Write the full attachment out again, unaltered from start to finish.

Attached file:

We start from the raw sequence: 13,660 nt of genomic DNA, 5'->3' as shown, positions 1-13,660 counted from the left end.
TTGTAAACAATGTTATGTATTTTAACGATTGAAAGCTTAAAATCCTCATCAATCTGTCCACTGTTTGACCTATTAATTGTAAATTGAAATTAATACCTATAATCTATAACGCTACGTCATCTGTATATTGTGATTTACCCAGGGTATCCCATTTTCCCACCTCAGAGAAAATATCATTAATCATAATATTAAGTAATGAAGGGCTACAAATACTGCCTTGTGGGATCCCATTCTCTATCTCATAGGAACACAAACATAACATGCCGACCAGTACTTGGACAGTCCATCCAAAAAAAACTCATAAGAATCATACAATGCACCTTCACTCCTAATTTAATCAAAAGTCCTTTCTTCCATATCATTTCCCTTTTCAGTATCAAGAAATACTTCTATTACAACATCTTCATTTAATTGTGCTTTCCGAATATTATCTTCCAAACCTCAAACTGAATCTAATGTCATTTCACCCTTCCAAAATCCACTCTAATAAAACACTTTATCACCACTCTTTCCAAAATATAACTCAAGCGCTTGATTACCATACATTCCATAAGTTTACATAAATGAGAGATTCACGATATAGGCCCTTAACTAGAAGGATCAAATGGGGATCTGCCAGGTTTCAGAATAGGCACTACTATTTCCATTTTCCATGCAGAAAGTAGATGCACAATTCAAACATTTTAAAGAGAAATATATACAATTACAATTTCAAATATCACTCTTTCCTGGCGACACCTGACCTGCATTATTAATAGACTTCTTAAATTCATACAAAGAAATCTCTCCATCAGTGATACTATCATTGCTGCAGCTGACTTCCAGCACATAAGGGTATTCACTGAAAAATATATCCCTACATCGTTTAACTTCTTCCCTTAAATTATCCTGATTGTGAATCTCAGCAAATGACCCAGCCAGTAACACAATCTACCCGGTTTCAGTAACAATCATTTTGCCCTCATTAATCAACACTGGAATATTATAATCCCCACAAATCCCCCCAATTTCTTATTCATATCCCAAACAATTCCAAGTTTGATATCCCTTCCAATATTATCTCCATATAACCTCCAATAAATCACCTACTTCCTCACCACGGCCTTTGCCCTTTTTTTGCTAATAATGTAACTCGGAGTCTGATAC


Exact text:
We start from the raw sequence: 13,660 nt of genomic DNA, 5'->3' as shown, positions 1-13,660 counted from the left end.
TTGTAAACAATGTTATGTATTTTAACGATTGAAAGCTTAAAATCCTCATCAATCTGTCCACTGTTTGACCTATTAATTGTAAATTGAAATTAATACCTATAATCTATAACGCTACGTCATCTGTATATTGTGATTTACCCAGGGTATCCCATTTTCCCACCTCAGAGAAAATATCATTAATCATAATATTAAGTAATGAAGGGCTACAAATACTGCCTTGTGGGATCCCATTCTCTATCTCATAGGAACACAAACATAACATGCCGACCAGTACTTGGACAGTCCATCCAAAAAAAACTCATAAGAATCATACAATGCACCTTCACTCCTAATTTAATCAAAAGTCCTTTCTTCCATATCATTTCCCTTTTCAGTATCAAGAAATACTTCTATTACAACATCTTCATTTAATTGTGCTTTCCGAATATTATCTTCCAAACCTCAAACTGAATCTAATGTCATTTCACCCTTCCAAAATCCACTCTAATAAAACACTTTATCACCACTCTTTCCAAAATATAACTCAAGCGCTTGATTACCATACATTCCATAAGTTTACATAAATGAGAGATTCACGATATAGGCCCTTAACTAGAAGGATCAAATGGGGATCTGCCAGGTTTCAGAATAGGCACTACTATTTCCATTTTCCATGCAGAAAGTAGATGCACAATTCAAACATTTTAAAGAGAAATATATACAATTACAATTTCAAATATCACTCTTTCCTGGCGACACCTGACCTGCATTATTAATAGACTTCTTAAATTCATACAAAGAAATCTCTCCATCAGTGATACTATCATTGCTGCAGCTGACTTCCAGCACATAAGGGTATTCACTGAAAAATATATCCCTACATCGTTTAACTTCTTCCCTTAAATTATCCTGATTGTGAATCTCAGCAAATGACCCAGCCAGTAACACAATCTACCCGGTTTCAGTAACAATCATTTTGCCCTCATTAATCAACACTGGAATATTATAATCCCCACAAATCCCCCCAATTTCTTATTCATATCCCAAACAATTCCAAGTTTGATATCCCTTCCAATATTATCTCCATATAACCTCCAATAAATCACCTACTTCCTCACCACGGCCTTTGCCCTTTTTTTGCTAATAATGTAACTCGGAGTCTGATAC